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The preterite – the word may be used either as a noun or as an adjective - is a tense of the verb, namely, the simple past tense, which with many English verbs is formed by adding –ed to the present (e.g., ‘jumped’ from ‘jump’ or ‘shouted’ from ‘shout’), and with some other verbs by a change of vowel in the stem (e.g.,’ran’ from ‘run’ or ‘took’ from ‘take’). The preterite tense is used to refer to an action or event that took place in and was completed in the past, and, as such, may be contrasted, on the one hand, with the imperfect tense, which is used to refer to a continuing or repeated action or situation in the past, and, on the other hand, with the perfect tense, which is used to refer to past actions or events insofar as they continue to have a continuing relevance in the present.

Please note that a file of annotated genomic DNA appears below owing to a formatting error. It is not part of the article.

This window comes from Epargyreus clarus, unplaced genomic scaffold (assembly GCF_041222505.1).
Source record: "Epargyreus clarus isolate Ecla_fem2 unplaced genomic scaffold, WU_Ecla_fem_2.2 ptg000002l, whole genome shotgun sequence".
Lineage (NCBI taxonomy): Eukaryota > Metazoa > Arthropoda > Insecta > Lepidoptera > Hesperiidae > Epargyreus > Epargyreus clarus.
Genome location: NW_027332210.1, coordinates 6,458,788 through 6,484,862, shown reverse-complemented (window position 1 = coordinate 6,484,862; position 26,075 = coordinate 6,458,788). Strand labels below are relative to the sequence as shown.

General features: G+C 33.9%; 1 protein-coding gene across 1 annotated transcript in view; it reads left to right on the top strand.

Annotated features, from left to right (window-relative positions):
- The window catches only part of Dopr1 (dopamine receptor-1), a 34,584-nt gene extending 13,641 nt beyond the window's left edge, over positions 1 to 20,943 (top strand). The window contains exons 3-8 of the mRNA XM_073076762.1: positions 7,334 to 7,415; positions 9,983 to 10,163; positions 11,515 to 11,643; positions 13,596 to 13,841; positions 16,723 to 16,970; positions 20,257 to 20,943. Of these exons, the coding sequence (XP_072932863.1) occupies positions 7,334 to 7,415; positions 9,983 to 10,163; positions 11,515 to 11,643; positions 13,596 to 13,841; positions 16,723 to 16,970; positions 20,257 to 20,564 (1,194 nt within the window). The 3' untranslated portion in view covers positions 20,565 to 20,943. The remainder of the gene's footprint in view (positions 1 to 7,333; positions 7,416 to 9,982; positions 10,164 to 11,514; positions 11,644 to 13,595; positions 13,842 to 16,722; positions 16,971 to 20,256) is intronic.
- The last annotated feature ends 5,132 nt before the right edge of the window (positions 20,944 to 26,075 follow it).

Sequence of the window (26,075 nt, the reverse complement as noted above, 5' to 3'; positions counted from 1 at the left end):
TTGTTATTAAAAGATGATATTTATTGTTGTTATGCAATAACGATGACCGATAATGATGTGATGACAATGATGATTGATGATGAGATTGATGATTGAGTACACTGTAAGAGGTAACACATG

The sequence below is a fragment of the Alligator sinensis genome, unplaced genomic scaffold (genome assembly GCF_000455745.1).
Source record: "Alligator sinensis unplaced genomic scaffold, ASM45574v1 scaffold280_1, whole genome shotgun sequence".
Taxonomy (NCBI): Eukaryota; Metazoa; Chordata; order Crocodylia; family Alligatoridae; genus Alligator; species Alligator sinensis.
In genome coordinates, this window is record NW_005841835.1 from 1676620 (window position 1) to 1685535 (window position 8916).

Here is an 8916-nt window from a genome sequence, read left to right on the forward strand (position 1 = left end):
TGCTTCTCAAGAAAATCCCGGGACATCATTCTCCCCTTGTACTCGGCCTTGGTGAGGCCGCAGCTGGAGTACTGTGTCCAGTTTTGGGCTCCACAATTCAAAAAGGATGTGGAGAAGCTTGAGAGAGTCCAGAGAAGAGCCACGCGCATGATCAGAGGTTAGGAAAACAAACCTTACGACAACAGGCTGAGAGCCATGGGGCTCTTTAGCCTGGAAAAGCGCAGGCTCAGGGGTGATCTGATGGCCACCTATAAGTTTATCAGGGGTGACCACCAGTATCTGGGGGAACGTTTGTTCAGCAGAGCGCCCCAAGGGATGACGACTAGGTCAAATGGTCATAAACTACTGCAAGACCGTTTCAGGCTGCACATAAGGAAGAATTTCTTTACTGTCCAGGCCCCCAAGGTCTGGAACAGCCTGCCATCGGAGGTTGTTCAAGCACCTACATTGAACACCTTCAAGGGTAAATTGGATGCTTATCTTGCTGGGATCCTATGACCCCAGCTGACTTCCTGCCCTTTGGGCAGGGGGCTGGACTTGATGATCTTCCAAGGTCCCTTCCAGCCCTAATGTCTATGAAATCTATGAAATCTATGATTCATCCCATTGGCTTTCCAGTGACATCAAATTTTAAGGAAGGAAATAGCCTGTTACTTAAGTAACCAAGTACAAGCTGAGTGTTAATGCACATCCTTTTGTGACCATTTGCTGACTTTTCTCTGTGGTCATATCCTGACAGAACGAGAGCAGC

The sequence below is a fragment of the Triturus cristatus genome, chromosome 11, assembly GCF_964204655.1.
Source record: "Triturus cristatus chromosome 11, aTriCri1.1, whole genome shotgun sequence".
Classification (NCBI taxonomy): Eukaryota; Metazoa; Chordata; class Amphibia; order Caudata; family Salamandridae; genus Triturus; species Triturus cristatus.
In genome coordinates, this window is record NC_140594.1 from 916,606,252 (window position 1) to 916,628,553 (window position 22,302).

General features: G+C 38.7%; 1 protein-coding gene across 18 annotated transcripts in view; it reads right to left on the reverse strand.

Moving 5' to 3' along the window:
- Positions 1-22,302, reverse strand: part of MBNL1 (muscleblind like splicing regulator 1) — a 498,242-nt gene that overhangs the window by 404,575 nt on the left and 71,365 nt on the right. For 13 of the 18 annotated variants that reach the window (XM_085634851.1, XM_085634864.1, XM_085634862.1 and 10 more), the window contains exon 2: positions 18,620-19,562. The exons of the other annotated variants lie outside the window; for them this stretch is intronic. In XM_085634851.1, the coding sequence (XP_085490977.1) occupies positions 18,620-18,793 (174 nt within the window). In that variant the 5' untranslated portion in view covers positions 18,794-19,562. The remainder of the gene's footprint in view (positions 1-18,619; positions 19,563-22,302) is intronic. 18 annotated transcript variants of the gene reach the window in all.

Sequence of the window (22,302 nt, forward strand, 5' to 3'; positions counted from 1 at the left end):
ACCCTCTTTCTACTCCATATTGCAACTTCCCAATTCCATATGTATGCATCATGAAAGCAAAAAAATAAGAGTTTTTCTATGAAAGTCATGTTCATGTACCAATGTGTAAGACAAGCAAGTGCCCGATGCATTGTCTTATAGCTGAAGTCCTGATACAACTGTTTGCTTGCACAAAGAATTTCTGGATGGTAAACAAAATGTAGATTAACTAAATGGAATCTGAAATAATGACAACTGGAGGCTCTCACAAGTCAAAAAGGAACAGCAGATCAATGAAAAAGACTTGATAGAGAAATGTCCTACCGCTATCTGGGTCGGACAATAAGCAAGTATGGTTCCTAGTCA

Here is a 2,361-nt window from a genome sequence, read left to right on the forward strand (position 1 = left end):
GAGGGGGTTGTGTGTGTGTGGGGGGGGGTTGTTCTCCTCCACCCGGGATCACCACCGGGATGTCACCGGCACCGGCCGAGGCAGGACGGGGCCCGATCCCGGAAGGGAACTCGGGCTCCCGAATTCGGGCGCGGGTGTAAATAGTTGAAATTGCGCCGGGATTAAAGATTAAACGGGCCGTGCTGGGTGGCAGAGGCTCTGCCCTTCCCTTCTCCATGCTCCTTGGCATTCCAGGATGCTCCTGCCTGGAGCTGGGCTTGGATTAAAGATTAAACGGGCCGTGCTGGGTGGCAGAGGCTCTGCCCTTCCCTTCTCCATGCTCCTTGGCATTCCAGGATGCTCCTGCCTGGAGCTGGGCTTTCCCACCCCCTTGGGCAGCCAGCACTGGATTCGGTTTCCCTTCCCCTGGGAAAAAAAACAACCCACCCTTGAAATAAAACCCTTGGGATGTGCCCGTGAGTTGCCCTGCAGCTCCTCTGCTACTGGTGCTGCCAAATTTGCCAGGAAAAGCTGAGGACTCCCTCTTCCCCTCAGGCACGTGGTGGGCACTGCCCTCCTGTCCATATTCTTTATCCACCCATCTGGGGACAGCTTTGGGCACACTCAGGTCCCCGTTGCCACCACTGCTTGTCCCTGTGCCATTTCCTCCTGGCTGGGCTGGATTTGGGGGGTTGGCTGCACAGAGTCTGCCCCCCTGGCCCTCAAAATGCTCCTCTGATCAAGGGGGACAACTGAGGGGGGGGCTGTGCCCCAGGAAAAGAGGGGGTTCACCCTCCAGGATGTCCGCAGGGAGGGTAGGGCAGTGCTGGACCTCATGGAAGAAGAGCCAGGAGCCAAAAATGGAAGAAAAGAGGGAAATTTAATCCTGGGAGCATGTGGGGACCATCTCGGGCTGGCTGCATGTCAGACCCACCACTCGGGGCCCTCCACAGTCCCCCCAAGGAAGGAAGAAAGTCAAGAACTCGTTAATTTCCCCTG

The word preterite is not much used in the study of English grammar, but is more commonly found in the study of the Romance languages. In the context of English grammar the preterite tense is more usually referred to as the simple past or past simple or past definite tense.

Notes on spelling, pronunciation, and etymology: (1) In the United States preterite is spelt without the final ‘e, preterit. (2) Preterite is pronounced with the stress on the first syllable and all its vowels short, IPA: /‘prɛ tə rɪt/. (3) The English word preterite comer from the Latin praeteritum, a participle of praeterire, ‘to pass’ – the verb was used both transitively and intransitively, and in particular of the passage of time.

See also Aorist.